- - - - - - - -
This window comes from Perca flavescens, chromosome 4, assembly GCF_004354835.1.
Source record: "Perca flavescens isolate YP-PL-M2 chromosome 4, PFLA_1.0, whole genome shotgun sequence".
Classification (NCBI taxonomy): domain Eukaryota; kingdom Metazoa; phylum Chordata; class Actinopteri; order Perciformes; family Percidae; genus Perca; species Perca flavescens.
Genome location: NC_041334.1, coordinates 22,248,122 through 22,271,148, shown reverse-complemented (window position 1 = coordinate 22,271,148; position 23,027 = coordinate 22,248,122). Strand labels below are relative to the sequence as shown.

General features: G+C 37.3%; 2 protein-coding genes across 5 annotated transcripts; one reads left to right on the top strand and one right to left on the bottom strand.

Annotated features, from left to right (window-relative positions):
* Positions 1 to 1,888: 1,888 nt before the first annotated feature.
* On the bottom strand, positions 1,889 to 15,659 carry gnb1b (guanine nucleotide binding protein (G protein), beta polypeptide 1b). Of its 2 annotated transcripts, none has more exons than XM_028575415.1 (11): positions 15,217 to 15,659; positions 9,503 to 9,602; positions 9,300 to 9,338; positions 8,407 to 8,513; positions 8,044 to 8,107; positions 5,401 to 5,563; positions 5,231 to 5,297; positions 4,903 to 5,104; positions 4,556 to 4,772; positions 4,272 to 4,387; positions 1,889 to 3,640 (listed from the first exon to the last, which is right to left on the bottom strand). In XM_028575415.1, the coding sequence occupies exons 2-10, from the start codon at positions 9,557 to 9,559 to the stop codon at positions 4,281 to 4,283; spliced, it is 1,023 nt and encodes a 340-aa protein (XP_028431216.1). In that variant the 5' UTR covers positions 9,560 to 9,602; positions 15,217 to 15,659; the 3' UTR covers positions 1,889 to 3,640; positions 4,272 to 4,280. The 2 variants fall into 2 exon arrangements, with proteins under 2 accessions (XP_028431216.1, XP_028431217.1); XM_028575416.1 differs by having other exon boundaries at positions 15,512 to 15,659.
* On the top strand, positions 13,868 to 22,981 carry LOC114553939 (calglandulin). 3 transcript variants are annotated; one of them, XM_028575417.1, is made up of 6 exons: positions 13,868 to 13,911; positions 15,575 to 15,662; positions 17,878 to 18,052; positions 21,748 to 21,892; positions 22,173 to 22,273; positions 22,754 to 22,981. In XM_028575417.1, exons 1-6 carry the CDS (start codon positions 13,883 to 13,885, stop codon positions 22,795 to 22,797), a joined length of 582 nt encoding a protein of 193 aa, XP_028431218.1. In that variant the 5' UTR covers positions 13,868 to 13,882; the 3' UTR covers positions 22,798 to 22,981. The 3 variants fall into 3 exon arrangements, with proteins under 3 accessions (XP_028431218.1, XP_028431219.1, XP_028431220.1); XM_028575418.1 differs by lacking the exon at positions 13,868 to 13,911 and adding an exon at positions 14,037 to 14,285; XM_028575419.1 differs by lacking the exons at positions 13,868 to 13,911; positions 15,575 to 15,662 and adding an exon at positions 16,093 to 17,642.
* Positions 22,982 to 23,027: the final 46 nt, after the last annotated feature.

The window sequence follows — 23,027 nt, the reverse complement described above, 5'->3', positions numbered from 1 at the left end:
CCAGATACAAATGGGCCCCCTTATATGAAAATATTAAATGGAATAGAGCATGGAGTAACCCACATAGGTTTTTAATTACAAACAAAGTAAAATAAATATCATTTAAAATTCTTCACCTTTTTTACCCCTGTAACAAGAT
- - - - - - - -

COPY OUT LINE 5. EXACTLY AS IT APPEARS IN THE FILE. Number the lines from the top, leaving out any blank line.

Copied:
General features: G+C 37.3%; 2 protein-coding genes across 5 annotated transcripts; one reads left to right on the top strand and one right to left on the bottom strand.